REINVENTANDO A DISTÂNCIA
Archetypes pervade mythology. Romulus and Remus, the twins who founded Rome, were nursed by a wolf under a fig tree. The fig tree was sacred to Venus and Dionysus; in classical lore figs were linked with crime, wolves and ritual lewdness. In Greece exiled criminals wore necklaces of figs; wolves share etymological connections with death and prostitutes; twins are linked with the fig tree in a Hindu myth. Romulus, who kills Remus, is compared by Mr. Zolla with Cain - the primal murderer, founder of cities. The linked archetypes in these tales carry power, calling upon ancient associations, revealing a culture's cosmology and its connections with more primal realms.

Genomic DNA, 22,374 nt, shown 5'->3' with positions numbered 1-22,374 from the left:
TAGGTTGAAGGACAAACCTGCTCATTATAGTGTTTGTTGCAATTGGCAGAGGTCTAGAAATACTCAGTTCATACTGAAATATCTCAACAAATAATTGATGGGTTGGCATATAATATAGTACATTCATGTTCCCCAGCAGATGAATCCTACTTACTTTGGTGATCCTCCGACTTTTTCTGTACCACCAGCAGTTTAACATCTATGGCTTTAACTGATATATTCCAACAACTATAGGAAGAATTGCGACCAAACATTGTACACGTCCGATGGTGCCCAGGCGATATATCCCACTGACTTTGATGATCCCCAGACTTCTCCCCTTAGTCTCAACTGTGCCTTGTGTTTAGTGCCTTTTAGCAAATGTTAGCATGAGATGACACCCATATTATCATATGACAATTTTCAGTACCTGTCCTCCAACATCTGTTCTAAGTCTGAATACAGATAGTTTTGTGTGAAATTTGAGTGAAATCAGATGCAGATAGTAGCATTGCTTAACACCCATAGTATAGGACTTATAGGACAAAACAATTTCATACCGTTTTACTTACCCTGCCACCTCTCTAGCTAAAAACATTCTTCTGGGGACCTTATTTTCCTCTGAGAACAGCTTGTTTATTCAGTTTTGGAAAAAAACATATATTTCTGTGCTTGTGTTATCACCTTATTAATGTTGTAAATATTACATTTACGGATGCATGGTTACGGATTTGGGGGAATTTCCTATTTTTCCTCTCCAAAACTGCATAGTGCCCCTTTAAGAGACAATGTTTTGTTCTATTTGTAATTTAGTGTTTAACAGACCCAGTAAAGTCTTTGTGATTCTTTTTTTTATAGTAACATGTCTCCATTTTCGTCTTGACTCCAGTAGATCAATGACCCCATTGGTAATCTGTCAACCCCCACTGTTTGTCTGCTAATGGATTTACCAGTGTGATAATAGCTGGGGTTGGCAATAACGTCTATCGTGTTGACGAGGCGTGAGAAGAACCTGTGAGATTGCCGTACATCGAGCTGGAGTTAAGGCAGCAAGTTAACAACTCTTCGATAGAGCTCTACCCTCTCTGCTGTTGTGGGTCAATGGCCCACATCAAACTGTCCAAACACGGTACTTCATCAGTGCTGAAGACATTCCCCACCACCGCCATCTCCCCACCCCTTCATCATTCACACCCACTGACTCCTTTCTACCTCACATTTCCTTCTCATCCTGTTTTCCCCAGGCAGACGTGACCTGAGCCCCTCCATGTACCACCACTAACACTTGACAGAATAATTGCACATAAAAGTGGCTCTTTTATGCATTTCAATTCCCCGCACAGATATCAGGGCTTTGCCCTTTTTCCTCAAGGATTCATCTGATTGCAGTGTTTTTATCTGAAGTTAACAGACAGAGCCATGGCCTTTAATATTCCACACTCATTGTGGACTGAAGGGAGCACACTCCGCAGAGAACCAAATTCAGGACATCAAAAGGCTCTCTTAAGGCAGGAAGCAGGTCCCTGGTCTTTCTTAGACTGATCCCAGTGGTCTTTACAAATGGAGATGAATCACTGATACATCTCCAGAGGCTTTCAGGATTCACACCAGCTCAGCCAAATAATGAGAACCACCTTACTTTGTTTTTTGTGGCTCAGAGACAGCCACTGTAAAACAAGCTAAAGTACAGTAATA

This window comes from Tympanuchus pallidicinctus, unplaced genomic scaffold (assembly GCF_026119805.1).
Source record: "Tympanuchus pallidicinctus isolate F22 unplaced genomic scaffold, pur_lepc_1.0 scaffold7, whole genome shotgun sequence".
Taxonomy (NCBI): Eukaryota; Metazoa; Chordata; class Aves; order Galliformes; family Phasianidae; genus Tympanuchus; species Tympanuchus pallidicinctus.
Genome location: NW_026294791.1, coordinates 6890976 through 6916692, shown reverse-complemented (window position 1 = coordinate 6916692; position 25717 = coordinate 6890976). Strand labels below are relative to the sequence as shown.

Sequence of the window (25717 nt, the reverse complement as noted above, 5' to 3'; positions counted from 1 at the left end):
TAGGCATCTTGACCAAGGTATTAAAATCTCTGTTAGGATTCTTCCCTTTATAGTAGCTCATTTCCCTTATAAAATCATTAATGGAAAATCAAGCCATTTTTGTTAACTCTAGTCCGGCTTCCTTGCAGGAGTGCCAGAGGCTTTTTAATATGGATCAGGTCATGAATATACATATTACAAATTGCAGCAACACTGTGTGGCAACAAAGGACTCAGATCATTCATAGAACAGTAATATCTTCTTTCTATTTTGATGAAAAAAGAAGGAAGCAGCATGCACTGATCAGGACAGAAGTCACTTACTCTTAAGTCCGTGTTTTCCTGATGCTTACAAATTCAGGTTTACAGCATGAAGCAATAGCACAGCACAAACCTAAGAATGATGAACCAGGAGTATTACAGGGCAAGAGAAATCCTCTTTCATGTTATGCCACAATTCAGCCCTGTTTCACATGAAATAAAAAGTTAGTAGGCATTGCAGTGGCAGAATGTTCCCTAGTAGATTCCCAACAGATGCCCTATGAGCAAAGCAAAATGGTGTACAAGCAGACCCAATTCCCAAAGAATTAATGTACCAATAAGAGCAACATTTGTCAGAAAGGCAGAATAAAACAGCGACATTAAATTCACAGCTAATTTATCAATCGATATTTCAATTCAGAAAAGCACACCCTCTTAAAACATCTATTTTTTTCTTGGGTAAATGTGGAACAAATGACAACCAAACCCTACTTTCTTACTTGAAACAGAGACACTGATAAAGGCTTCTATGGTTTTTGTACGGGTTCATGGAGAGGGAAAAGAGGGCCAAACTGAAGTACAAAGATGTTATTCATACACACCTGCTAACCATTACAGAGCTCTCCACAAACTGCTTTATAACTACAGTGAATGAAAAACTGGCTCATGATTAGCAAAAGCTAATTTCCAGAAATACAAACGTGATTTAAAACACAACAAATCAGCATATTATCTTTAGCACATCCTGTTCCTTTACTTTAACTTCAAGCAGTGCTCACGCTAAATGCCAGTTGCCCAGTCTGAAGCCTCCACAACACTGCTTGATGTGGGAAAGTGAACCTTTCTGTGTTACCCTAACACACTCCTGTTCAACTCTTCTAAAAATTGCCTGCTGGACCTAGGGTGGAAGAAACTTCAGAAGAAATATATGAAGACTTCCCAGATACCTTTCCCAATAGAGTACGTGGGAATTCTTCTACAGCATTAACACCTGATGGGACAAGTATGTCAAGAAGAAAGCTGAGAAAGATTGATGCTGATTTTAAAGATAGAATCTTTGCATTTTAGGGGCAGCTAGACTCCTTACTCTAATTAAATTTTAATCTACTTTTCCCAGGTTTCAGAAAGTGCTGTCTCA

Zolla also believes poetry derives its power from archetypes. He invokes the English Romantic poets - Blake, Coleridge, Wordsworth, Shelley, Keats. His selection is judicious; they saw themselves as prophets whose poems were meant to exercise mythological power. ''A poet needs a mythology, a pantheon,'' says Zolla, ''as much as his ancestor the shaman did.'' Clowns also manipulate archetypes, inverting and distorting them. The archetypal religious journeys represented in the Catholic mass and the popular tales of the harrowing of hell (even Dante's ''Divine Comedy'') have counterparts in the coronation rites of Babylonian kings, in Indian tales and in Balinese drama. (Texto de Edward Rothstein, críitco de música)Imagem de um shaman